New light emerges from China’s obscure buyers
HONG KONG, Sept. 24 (Reuters Breakingviews) – A gray area of Chinese consumption is becoming increasingly black and white. The cross-border trade known as daigou was hit hard by travel restrictions during Covid-19, limiting sales of everything from powdered milk to calfskin handbags. Cutting down on this dark mess comes at a cost, but the lower risks and clearer images will be worth it.
Many retailers, especially in the luxury goods and cosmetics industries, are reluctant to say a lot about the daigou economy, where shoppers buy discounted products overseas for mainland Chinese customers. Aumake (AUK.AX), a small Australian company dedicated to the segment, provides a useful overview. He recently reported that sales fell 79% in the fiscal year ending June 30, and his net loss nearly quadrupled.
Others will also have suffered. LVMH (LVMH.PA) and its $ 385 billion rival Kering (PRTP.PA) both reported net profit of about a third in 2020. Neither called Chinese dealers , but if it was a $ 100 billion market in the years leading up to the pandemic, as Nielsen estimated, it was likely a big factor. New Zealand’s $ 3 billion A2 milk (ATM.NZ) blamed opaque trade last month for its plummeting EBITDA.
There is, however, a silver lining. Control of supply chains and customer relationships gets lost in the daigou overhaul. It’s also easier for counterfeit products to slip into the flow. Some companies were already trying to solve the market problem by investing in other channels. Richemont (CFR.S), the owner of Cartier and Chloé, and his high-end counterpart Chanel have tried fixed global prices to avoid arbitrage. Luxury brands have also stepped up sales online and on the Chinese island of Hainan, which is home to a new duty-free hub. A2 and others have expanded their ranges of local products.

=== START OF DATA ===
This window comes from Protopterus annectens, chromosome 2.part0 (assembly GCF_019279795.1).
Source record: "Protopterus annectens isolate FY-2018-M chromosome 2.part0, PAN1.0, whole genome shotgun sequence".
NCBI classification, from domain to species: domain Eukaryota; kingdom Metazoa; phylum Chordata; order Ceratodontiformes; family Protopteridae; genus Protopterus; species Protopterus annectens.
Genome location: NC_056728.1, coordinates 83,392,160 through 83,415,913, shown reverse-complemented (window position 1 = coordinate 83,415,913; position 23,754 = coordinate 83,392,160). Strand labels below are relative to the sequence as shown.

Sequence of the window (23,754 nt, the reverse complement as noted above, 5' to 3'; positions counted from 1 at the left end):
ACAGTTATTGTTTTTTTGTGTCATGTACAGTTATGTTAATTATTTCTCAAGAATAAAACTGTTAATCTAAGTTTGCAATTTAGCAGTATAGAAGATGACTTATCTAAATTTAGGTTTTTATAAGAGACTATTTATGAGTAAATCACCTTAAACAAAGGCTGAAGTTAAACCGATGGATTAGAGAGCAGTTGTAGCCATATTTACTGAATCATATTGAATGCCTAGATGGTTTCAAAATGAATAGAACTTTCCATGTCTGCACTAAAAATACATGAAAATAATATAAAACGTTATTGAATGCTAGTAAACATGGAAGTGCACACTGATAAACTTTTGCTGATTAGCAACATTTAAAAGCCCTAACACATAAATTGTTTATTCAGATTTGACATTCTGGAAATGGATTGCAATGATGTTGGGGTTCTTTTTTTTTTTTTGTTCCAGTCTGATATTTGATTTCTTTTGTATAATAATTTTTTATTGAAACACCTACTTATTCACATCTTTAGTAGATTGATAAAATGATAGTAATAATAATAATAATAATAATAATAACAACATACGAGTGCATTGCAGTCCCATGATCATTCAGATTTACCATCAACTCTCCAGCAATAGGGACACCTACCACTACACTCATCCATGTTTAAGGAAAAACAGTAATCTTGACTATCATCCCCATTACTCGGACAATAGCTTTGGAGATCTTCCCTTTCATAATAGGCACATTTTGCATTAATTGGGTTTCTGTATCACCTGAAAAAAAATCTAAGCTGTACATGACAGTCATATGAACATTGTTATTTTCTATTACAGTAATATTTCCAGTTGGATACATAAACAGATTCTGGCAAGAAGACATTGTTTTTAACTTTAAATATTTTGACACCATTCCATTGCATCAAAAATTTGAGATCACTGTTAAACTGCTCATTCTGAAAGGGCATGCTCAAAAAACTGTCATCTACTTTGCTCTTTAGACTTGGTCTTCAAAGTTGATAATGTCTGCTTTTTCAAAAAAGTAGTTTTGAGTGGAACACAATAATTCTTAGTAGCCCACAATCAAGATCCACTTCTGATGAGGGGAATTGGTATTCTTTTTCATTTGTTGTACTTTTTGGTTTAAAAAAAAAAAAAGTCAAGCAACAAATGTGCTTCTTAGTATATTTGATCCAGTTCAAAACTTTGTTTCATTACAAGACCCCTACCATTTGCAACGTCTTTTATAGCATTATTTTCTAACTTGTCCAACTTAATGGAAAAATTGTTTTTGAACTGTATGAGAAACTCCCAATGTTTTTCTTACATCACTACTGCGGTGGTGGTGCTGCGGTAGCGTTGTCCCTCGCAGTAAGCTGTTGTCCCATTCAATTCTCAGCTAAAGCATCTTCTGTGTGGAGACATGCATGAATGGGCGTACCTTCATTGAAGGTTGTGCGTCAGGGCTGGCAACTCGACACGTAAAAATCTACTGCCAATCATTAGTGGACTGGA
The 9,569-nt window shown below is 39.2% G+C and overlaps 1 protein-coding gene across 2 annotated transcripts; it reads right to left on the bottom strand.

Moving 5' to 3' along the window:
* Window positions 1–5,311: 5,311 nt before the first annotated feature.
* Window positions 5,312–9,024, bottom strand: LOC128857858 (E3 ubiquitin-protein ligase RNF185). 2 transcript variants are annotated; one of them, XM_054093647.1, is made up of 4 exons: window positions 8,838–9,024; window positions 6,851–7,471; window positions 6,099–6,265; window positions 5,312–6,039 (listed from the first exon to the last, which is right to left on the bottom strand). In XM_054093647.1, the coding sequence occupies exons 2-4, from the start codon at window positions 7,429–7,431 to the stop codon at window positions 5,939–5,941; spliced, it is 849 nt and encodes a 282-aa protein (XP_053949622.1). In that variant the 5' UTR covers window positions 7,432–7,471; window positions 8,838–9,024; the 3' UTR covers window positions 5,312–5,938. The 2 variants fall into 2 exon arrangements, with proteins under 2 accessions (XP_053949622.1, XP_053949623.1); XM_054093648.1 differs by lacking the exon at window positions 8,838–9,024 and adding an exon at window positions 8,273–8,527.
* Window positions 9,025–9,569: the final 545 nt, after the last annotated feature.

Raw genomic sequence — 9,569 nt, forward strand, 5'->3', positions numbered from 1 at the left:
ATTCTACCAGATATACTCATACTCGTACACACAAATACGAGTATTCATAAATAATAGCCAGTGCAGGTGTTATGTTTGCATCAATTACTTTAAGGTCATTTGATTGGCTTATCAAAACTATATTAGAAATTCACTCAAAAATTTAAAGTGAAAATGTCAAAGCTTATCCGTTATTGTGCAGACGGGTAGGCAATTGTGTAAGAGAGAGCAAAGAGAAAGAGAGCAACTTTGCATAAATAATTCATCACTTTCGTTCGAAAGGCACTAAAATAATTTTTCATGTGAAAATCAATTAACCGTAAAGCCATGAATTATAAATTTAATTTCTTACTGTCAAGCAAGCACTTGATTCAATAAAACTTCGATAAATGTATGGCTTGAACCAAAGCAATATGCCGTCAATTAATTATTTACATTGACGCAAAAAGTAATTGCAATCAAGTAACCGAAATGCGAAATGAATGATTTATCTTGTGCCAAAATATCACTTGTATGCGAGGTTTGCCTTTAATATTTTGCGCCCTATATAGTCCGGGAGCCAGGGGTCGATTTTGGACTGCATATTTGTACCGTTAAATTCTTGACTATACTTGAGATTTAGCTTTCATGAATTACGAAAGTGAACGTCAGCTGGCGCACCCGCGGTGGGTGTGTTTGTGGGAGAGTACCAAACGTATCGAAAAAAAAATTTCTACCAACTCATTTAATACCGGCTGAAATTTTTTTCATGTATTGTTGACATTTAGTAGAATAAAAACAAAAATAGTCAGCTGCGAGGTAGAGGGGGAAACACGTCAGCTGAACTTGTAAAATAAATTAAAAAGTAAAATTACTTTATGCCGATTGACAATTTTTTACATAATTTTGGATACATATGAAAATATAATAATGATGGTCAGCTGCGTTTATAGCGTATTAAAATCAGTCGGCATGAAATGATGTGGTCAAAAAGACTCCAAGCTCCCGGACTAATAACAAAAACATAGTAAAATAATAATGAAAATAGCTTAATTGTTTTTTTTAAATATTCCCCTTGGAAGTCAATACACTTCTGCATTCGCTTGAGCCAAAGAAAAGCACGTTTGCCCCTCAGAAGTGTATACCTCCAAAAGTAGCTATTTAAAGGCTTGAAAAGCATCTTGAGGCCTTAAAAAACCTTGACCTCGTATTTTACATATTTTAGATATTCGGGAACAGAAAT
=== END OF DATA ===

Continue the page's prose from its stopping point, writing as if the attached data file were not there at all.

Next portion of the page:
Exporters are also adapting. Fancy handbags, including the Balenciaga Hourglass and Gucci Marmont, can be found at Alibaba’s Taobao mall with deep discounts, according to an algorithm-based survey conducted this year by consultancy firm Re-Hub. , which means that the trade moves online. Aumake’s marketing spend increased 11-fold in 2020 as it invested in e-commerce to bypass closed borders.
It would be foolish to underestimate shopaholics looking for bargains. The virus won’t wipe out the daigou market, but it may have infected it long enough for companies to find healthier alternatives.
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– Australian Aumake, who specializes in selling products in China through personal buyers known as daigou who travel between the two countries, reported a 79% drop in revenue on August 31 during of the year through June 30, to A $ 12.4 million ($ 9.1 million) from the previous 12-month period. Its net loss nearly quadrupled to A $ 20.1 million.
– On August 27, New Zealand dairy farmer A2 Milk reported an after-tax profit of NZ $ 80.7 million ($ 57.5 million) for the year ended June 30, or 79% of less than the previous year. The company partly blamed the daigou. A2 is in the process of rebuilding its management team, increasing its investments in the brand and reviewing its growth strategy, he added.
Editing by Jeffrey Goldfarb and Sharon Lam
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